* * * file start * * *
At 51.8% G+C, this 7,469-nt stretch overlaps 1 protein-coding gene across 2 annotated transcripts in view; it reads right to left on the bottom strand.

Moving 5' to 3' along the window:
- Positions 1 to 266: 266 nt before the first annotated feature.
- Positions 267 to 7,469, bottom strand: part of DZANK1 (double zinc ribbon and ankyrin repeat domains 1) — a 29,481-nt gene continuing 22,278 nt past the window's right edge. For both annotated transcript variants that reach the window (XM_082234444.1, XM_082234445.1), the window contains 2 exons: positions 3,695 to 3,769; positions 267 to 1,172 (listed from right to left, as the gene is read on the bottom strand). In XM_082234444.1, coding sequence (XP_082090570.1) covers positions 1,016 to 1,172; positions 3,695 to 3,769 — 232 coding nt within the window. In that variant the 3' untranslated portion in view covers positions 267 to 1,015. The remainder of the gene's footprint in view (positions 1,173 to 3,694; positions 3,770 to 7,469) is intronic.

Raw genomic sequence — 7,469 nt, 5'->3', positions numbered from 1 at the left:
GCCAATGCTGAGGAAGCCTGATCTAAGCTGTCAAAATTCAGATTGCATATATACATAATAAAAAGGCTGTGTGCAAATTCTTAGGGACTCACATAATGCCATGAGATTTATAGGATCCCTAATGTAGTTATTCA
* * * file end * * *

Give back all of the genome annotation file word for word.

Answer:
At 51.8% G+C, this 7,469-nt stretch overlaps 1 protein-coding gene across 2 annotated transcripts in view; it reads right to left on the bottom strand.

Moving 5' to 3' along the window:
- Positions 1 to 266: 266 nt before the first annotated feature.
- Positions 267 to 7,469, bottom strand: part of DZANK1 (double zinc ribbon and ankyrin repeat domains 1) — a 29,481-nt gene continuing 22,278 nt past the window's right edge. For both annotated transcript variants that reach the window (XM_082234444.1, XM_082234445.1), the window contains 2 exons: positions 3,695 to 3,769; positions 267 to 1,172 (listed from right to left, as the gene is read on the bottom strand). In XM_082234444.1, coding sequence (XP_082090570.1) covers positions 1,016 to 1,172; positions 3,695 to 3,769 — 232 coding nt within the window. In that variant the 3' untranslated portion in view covers positions 267 to 1,015. The remainder of the gene's footprint in view (positions 1,173 to 3,694; positions 3,770 to 7,469) is intronic.

Raw genomic sequence — 7,469 nt, 5'->3', positions numbered from 1 at the left:
GCCAATGCTGAGGAAGCCTGATCTAAGCTGTCAAAATTCAGATTGCATATATACATAATAAAAAGGCTGTGTGCAAATTCTTAGGGACTCACATAATGCCATGAGATTTATAGGATCCCTAATGTAGTTATTCA